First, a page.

Foods to avoid
Peanuts: These are rich in mycotoxins known as aflatoxins and cyclopiazonic acid, which infect peanuts before, and sometimes after, they’re harvested. While most of us can safely digest these in small doses, after a bout of mould illness it’s best to avoid peanuts and peanut products altogether while your immunity is down. Tree nuts like walnuts are the safer choice for recovery. Other mouldy foods to steer clear of:
- Wine: This popular beverage may be full of antioxidants, but if you’re recovering from a mould-related illness, it might be a good idea to steer clear of the red stuff. This is because many commercial brands end up promoting mould populations in their wine during the fermentation process, which can aggravate your symptoms.
- Coffee: This household staple happens to be one of the mouldiest beverages, and while most of us can handle it when we’re in good health, a bout of mould illness can leave our immune system more sensitive than usual. If you’re not you without your coffee, there are a few mould-tested brands that tend to be safer options like Bulletproof coffee, Isagenix and Kicking Horse Coffee.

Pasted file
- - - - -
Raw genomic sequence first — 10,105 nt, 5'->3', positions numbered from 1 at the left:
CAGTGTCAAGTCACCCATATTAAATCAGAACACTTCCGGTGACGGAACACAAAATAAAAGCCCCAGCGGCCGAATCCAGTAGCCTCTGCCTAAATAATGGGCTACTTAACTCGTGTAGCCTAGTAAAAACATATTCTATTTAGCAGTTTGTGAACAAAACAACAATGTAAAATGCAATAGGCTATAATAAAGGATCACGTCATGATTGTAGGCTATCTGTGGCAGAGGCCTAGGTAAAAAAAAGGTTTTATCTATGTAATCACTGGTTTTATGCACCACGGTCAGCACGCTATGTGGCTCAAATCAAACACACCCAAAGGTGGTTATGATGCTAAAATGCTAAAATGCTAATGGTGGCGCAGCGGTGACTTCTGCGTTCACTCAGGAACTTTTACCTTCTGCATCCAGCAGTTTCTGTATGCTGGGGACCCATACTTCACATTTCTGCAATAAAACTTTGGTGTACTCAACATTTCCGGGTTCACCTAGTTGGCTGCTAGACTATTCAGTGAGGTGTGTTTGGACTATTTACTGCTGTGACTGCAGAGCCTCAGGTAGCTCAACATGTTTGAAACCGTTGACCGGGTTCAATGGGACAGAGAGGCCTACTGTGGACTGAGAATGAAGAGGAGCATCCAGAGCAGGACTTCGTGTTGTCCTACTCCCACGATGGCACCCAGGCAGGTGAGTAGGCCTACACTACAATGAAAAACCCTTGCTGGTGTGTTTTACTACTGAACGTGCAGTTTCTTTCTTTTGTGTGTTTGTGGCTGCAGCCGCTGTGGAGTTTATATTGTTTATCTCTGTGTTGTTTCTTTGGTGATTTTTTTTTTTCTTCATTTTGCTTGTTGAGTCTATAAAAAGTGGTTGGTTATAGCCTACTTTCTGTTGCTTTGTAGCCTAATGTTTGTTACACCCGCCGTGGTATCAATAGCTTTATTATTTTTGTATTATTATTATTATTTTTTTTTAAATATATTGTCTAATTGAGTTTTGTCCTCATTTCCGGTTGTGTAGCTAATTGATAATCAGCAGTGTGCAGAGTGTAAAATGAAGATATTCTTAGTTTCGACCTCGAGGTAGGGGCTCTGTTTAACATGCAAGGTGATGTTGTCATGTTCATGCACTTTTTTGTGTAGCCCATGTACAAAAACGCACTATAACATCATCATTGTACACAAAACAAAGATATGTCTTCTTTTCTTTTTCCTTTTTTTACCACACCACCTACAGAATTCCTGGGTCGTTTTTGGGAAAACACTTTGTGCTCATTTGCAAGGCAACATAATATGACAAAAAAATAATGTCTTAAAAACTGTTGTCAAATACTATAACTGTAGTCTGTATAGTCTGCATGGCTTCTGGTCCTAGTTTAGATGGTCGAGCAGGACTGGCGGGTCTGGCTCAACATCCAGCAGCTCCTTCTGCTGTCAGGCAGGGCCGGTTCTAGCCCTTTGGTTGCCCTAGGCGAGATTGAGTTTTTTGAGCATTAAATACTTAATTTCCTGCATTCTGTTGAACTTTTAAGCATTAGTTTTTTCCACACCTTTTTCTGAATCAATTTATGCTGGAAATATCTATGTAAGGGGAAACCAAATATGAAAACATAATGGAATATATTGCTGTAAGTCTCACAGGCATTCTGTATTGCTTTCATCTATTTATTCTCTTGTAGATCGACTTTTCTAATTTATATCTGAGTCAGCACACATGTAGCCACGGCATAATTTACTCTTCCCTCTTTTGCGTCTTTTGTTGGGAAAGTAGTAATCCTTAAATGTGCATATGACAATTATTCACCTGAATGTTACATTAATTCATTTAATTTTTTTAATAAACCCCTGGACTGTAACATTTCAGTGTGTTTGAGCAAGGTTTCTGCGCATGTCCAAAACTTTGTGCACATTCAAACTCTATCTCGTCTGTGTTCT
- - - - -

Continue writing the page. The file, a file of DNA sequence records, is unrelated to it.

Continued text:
- Grain-fed meat: A lot of grains that are fed to cattle are contaminated by mould, so for the time being, you may want to take a grain and grain-fed meat hiatus.
Fried foods and sugar: Inflammatory foods like these are best avoided when recovering from mould illness – and just in general! – and this is because these foods further aggravate our already haywire microbiome and immune system. Sugar is an especially insidious offender when it comes to gut dysfunction because excess consumption leads to dangerous changes to the gut bacteria. In fact, research has found that high-sugar diets lower microbial diversity, which then affects our immune response, leaving us open to further issues with mould, along with a whole host of viral and bacterial infections. This is because it creates higher levels of Proteobacteria, which is an indicator of an unbalanced microbiome. So, if you’re gut’s already out of whack, these are the last foods you want to be eating.
Foods to eat instead